which, however, was much impaired by what he suffered during the rebellion; for, as he had a share in his royal master’s prosperity, so he had a share too in his ruin. Upon the meeting of the long parliament, Nov. 1640, he was called before the house of peers, on a complaint against him from the parishioners of St. Gregory’s in London, for damage done to that church, on repairing the cathedral of St. Paul. The church being old, and standing very near the cathedral, was thought to be a blemish to it, and therefore was taken down, pursuant to his majesty’s signification, and the orders of the council in 1639, in the execution of which, our surveyor no doubt was chiefly concerned. But, in answer to the complaint, he pleaded the general issue; and, when the repairing of the cathedral ceased, in 1642, some part of the materials remaining were, by order of the house of lords, delivered to the parishioners of St. Gregory’s, towards the rebuilding of their church. This prosecution must have put Mr. Jones to a very large expence; and, during the usurpation afterwards, he was constrained to pay 545l. by way of composition for | his estate, as a malignant. After the death of Charles Ihe was continued in his post by Charles II.; but it was only an empty title at that time, nor did Mr. Jones live long enough to make it any better. In reality, the grief, at his years, occasioned by the fatal calamity of his former munificent master, put a period to his life July 21, 1652, and he was buried in the chancel of St. Rennet’s church, near St. Paul’s wharf, London, where there was a monument erected to his memory, which suffered greatly by the dreadful fire in 1666.

In respect to his character, we are assured, by one who knew him well, that his scientific abilities surpassed most of his age. He was a perfect master of the mathematics, and was not unacquainted with the two learned languages, Greek and Latin, especially the latter; neither was he without some turn for poetry *. A copy of verses composed by him is published in the “Odcombian Banquet,” prefixed to Tom Coryate’s “Crudities,” in 1611, 4to. But his proper character was that of an architect, and the most eminent of his time on which account he is still generally styled the British Vitruvius the art of designing being little known in England till Mr. Jones, under the patronage of Charles I. and the earl of Arundel, brought it into use. This is the character given him by Mr. Webb, who was his heir; and who, being born in London, and bred in Merchant Taylors’-school, afterwards resided in Mr. Jones’s family, married his kinswoman, was instructed by him in mathematics and architecture, and designed by him for his successor in the office of surveyor-general of his majesty’s works, but was prevented by Sir John Denham. Mr. Webb published some other pieces besides his “Vindication of Stone-henge restored

Inigo Jones’s Discourse upon Stonehenge being left imperfect at his death, Mr. Webb, at the desire of Dr. Harvey, Mr. Selden, and others, perfected and published it at London in 1655, fol. under the title of “Stonehenge restored;” and prefixed to it a print of our author etched by Hollar, from a painting of Vandyck. Dr. Stukeley, in hts “Stone-henge: a Temple of the Druids,” gives several reasons for ascribing the greatest part of this treatise to Webb. 2. “The Vindication of Stonehenge Restored,“&c. was published in 1665, fol. and again, together with Jones’s and Dr. Charlton’s upon the same subject, in 1725, fol. It is remarkable, that almost all the different inhabitants of our island have had their advocates in claiming the honour of this antiquity. Mr. Sammes, in his Britannia," will have the structure to be Phoenician; Jones and Webb lieved it Roman; Aubrey thinks British; Charlton derives it from the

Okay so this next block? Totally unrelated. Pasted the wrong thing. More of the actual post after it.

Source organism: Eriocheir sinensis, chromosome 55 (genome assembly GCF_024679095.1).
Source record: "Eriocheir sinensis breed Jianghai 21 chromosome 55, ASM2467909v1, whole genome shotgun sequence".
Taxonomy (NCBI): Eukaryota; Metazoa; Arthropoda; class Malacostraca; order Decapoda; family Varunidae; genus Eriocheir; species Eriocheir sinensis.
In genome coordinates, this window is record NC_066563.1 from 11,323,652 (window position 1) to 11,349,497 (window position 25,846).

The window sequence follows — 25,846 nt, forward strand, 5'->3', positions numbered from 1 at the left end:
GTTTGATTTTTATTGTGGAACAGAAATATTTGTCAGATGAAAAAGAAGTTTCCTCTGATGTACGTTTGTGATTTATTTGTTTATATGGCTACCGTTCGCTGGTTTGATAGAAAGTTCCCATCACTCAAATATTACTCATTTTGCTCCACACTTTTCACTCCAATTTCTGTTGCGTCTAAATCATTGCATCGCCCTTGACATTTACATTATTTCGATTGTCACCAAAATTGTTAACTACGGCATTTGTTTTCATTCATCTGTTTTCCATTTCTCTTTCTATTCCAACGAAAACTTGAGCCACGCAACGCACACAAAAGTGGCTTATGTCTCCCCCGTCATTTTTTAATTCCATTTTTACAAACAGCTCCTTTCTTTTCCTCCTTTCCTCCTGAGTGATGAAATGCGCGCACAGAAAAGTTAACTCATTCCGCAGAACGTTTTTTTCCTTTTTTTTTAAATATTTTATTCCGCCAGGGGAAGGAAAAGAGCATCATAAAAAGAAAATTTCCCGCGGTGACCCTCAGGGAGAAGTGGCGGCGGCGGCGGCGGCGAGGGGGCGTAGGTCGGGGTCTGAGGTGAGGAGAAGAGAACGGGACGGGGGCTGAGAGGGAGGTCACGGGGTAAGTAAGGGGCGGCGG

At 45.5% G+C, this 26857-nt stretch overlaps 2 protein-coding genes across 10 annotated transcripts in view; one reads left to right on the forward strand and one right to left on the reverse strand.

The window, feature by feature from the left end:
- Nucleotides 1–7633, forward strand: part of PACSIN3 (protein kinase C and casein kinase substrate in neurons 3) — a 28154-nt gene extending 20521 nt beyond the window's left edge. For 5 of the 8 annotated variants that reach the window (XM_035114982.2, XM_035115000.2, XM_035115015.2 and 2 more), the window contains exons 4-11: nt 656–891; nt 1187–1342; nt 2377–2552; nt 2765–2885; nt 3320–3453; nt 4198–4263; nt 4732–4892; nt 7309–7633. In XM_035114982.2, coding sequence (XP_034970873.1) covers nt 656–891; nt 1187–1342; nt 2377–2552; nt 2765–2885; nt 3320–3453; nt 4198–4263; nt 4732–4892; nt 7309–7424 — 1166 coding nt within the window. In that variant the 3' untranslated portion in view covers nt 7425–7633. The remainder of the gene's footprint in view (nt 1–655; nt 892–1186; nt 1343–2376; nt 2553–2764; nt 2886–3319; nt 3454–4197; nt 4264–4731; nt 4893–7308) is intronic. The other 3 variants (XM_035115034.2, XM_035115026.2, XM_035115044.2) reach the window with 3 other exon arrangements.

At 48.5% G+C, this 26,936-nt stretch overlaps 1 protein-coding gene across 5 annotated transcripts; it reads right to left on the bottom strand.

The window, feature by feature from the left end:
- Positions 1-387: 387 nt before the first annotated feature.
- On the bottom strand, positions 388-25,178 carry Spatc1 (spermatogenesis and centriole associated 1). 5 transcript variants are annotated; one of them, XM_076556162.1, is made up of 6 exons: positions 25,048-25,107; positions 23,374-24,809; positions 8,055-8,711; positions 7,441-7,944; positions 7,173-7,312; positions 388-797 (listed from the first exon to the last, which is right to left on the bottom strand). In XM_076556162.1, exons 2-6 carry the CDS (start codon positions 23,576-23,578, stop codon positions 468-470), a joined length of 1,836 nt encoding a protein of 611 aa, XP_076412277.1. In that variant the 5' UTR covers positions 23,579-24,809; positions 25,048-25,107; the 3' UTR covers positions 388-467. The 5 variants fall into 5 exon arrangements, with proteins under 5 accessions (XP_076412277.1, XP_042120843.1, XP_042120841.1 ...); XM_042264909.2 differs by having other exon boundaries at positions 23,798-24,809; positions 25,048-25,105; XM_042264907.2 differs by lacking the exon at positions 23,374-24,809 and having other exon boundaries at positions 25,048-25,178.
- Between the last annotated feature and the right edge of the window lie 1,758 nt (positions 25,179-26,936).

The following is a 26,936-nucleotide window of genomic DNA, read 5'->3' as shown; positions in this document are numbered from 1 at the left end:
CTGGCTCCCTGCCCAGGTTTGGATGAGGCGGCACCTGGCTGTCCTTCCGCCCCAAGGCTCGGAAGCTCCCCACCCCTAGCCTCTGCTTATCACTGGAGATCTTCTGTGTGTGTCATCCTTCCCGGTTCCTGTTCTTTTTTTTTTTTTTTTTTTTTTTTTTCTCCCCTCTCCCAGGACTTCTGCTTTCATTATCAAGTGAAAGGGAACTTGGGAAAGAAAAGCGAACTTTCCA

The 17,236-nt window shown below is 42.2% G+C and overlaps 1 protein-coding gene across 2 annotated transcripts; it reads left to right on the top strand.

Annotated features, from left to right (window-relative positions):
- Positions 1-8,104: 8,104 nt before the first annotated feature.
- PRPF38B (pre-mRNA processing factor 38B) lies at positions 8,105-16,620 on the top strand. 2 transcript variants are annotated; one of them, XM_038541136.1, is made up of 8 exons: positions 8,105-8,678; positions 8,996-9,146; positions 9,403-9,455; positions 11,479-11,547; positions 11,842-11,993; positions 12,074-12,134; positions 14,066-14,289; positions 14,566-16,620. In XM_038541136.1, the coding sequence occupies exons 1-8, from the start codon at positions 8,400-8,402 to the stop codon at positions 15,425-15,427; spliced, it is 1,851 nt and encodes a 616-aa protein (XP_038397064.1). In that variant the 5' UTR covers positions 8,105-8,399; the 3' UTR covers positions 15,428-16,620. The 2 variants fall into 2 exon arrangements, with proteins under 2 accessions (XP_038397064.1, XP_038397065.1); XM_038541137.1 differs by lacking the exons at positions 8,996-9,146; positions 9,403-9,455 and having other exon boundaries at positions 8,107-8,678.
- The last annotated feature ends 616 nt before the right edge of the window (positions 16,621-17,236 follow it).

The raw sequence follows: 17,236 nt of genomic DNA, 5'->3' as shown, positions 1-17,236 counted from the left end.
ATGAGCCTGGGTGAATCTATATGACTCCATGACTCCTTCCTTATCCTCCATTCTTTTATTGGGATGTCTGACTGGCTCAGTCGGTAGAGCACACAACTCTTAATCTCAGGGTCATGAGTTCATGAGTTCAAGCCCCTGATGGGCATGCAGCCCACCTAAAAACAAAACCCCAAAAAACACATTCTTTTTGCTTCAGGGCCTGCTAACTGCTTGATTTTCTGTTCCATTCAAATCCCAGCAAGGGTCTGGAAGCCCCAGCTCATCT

;” and dying at Butleigh, his seat in Somersetshire, Oct. 24, 1672, was buried in that church.

Ben Jonson, by way of ridicule, calls him, in “Bartholomew Fair,” a Parcel-poet.

| Walpole enumerates among his works which are still in part extant, the new quadrangle of St. John’s college, Oxfqrd the queen’s chapel at St. James’s the arcade of Oovent-garden and the church Gunnersbury, near Brentford Lincoln’s Inn Chapel, and one or two of the houses in Lincoln’s-inn-fields Coleshill in Berkshire, and Cobham hall in Kent; the Grange, in Hampshire; the queen’s house at Greeirwich, &c. Several other of his buildings may be seen in Campbell’s “Vitruvius Britannicus.” The principal of his designs were published by Mr. Kent in 1727, fol. as also some of his less designs in 1744, foL Others were published by Mr. Isaac Ware. Our artist left in ms. some curious notes upon Palladio’s “Architecture,” now in Worcester college, Oxford, some of which are inserted in an edition of Palladio, published at London, 1714, fol. by Mr. Leoni; which notes, he says, raise the value of the edition above all the preceding ones. His original drawings for Whitehall-palace are also in Worcester library. 1

Biog. Dict. Walpole’s Anecdotes.